As part of our ongoing work with Uwezo in Kenya, Dan Posner, Lily Tsai and I commissioned two great Ph.D. students — Brandon de la Cuesta (Princeton) and Leah Rosenzweig (MIT) — to help us learn more about what citizens in rural Kenya are doing (or not doing) to exercise their rights as citizens, particularly in the primary education sector. Much of our initial research during the first couple of years of our work on this project has showed virtually no effects from information campaigns, and we thought it was important to get a fuller understanding of the range of actions citizens can and do take. But we concluded that additional closed-ended surveys would not be the way to go, because frankly, we were concerned that we might not be asking the right questions.
So, we sent Brandon and Leah off for a few months of field research, working with our senior project manager, Jessica Grody, and various Uwezo staff, to conduct more open-ended interviews, conduct focus groups, and simply observe what is going on, in order to try to generate some better ideas for our ongoing research concerning what types of information might drive active citizenship. Their findings will help drive our future research agenda on this project, and in the meantime, they just shared with me a few pics from their days in the field.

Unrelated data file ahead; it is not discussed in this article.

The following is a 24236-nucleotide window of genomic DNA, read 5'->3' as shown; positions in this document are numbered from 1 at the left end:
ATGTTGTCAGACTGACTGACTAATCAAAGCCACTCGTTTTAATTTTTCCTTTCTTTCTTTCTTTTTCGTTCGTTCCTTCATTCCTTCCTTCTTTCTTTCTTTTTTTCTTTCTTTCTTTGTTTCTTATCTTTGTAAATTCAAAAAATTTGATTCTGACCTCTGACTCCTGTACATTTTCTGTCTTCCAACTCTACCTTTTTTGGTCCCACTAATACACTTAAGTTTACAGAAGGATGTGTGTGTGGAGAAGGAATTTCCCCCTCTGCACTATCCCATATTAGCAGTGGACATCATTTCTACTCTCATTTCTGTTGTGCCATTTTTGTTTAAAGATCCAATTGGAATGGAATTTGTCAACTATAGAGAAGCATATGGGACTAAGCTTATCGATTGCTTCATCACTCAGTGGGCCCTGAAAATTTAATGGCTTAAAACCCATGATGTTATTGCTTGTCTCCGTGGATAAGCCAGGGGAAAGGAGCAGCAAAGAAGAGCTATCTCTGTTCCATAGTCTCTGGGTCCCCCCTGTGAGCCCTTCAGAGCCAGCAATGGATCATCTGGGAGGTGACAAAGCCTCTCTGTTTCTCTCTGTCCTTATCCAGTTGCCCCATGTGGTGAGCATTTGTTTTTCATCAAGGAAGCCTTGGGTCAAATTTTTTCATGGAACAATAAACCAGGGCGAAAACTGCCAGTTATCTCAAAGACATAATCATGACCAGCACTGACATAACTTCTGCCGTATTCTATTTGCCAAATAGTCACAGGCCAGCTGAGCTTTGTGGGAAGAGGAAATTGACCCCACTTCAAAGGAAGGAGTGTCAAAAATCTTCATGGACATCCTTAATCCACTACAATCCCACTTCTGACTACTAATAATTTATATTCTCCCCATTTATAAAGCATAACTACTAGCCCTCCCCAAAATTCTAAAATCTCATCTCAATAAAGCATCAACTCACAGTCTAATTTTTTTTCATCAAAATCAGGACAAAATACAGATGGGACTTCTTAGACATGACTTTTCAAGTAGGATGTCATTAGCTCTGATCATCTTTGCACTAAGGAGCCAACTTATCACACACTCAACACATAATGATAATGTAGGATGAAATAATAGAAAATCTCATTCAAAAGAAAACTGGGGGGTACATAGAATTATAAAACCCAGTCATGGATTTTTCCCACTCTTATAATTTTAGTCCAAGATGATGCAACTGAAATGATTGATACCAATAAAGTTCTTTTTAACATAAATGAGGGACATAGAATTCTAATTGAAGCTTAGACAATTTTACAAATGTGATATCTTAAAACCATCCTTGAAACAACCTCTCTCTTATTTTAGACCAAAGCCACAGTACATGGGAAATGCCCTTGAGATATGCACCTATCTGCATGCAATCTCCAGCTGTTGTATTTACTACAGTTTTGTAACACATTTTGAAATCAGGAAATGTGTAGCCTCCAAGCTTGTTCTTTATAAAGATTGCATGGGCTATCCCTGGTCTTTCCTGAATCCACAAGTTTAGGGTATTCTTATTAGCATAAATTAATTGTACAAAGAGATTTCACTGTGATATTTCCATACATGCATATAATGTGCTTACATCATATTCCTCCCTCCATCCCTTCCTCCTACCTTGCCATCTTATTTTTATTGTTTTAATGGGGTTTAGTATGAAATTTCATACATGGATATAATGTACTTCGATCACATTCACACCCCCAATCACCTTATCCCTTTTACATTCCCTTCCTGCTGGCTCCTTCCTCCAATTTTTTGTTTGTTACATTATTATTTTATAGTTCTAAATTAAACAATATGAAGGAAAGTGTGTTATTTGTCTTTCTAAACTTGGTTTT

Just a few months ago, my fellow New Yorker, Donald Trump, made a series of public outcries that our President Obama might not be a “real” American, and accused him of foreign origin. It was a few weeks of utter silliness, until the White House finally put the issue to rest by releasing a copy of his birth certificate.
Now the Zambian opposition is doing much the same — accusing Rupiah Banda of “foreign” parentage, and hoping the high court will render him ineligible for the next election. It would be cute to say that the Zambians were taking a play out of the Trump book, but this one has a Zambian precedent that pre-dates the Donald, when much the same was done to President Kaunda, the founding president of that country!
The current debacle involves accusations that Banda’s father was Malawian. The not-so-amusing part of all this is that 50 years ago, these states did not exist, and Africans decried the arbitrary colonial boundaries that divided ethnic and cultural groups. (My colleague, Dan Posner has a nice article about the implications of this division in Malawi and Zambia, and a larger argument about African boundaries can be found in Jeff Herbst’s book.)
While patriotism can be a positive force for state-building, these types of cheap political maneuvers, which needlessly distract voters from substantive issues, are as big a waste of time for Zambians as they are for Americans.